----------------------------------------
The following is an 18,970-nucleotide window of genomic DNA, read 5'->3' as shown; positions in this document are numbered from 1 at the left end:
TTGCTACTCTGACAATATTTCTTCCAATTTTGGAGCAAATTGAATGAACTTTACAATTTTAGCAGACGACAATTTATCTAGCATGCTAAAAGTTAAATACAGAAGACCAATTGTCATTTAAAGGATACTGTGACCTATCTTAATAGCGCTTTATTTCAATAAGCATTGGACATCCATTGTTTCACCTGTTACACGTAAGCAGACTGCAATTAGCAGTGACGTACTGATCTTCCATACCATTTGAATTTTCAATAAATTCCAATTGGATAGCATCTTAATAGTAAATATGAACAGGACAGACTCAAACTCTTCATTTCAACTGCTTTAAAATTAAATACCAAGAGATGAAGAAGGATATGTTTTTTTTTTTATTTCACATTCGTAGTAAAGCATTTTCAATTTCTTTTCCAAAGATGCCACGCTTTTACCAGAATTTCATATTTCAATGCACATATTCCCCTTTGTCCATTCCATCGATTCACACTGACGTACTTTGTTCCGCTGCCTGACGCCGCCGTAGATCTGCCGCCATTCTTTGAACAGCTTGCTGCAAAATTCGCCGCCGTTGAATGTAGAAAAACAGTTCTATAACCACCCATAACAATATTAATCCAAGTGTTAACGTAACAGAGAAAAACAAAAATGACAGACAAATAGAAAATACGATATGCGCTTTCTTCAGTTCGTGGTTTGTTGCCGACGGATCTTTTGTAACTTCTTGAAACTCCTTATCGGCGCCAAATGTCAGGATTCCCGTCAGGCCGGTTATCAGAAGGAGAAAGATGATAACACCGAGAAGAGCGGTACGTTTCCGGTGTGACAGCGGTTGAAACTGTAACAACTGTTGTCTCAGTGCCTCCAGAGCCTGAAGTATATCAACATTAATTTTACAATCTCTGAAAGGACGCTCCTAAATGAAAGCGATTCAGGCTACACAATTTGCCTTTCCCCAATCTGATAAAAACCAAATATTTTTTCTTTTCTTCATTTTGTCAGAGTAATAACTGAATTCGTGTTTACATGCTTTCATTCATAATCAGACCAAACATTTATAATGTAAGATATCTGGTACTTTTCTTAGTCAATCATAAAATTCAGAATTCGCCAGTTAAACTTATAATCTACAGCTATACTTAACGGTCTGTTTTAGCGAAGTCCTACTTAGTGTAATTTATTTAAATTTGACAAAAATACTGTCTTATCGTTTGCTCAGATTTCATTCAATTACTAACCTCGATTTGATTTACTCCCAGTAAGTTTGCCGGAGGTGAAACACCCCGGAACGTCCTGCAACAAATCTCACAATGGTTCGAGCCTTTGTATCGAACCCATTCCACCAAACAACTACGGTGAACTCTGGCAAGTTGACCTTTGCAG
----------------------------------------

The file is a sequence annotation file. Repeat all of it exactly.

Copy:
The following is an 18,970-nucleotide window of genomic DNA, read 5'->3' as shown; positions in this document are numbered from 1 at the left end:
TTGCTACTCTGACAATATTTCTTCCAATTTTGGAGCAAATTGAATGAACTTTACAATTTTAGCAGACGACAATTTATCTAGCATGCTAAAAGTTAAATACAGAAGACCAATTGTCATTTAAAGGATACTGTGACCTATCTTAATAGCGCTTTATTTCAATAAGCATTGGACATCCATTGTTTCACCTGTTACACGTAAGCAGACTGCAATTAGCAGTGACGTACTGATCTTCCATACCATTTGAATTTTCAATAAATTCCAATTGGATAGCATCTTAATAGTAAATATGAACAGGACAGACTCAAACTCTTCATTTCAACTGCTTTAAAATTAAATACCAAGAGATGAAGAAGGATATGTTTTTTTTTTTATTTCACATTCGTAGTAAAGCATTTTCAATTTCTTTTCCAAAGATGCCACGCTTTTACCAGAATTTCATATTTCAATGCACATATTCCCCTTTGTCCATTCCATCGATTCACACTGACGTACTTTGTTCCGCTGCCTGACGCCGCCGTAGATCTGCCGCCATTCTTTGAACAGCTTGCTGCAAAATTCGCCGCCGTTGAATGTAGAAAAACAGTTCTATAACCACCCATAACAATATTAATCCAAGTGTTAACGTAACAGAGAAAAACAAAAATGACAGACAAATAGAAAATACGATATGCGCTTTCTTCAGTTCGTGGTTTGTTGCCGACGGATCTTTTGTAACTTCTTGAAACTCCTTATCGGCGCCAAATGTCAGGATTCCCGTCAGGCCGGTTATCAGAAGGAGAAAGATGATAACACCGAGAAGAGCGGTACGTTTCCGGTGTGACAGCGGTTGAAACTGTAACAACTGTTGTCTCAGTGCCTCCAGAGCCTGAAGTATATCAACATTAATTTTACAATCTCTGAAAGGACGCTCCTAAATGAAAGCGATTCAGGCTACACAATTTGCCTTTCCCCAATCTGATAAAAACCAAATATTTTTTCTTTTCTTCATTTTGTCAGAGTAATAACTGAATTCGTGTTTACATGCTTTCATTCATAATCAGACCAAACATTTATAATGTAAGATATCTGGTACTTTTCTTAGTCAATCATAAAATTCAGAATTCGCCAGTTAAACTTATAATCTACAGCTATACTTAACGGTCTGTTTTAGCGAAGTCCTACTTAGTGTAATTTATTTAAATTTGACAAAAATACTGTCTTATCGTTTGCTCAGATTTCATTCAATTACTAACCTCGATTTGATTTACTCCCAGTAAGTTTGCCGGAGGTGAAACACCCCGGAACGTCCTGCAACAAATCTCACAATGGTTCGAGCCTTTGTATCGAACCCATTCCACCAAACAACTACGGTGAACTCTGGCAAGTTGACCTTTGCAG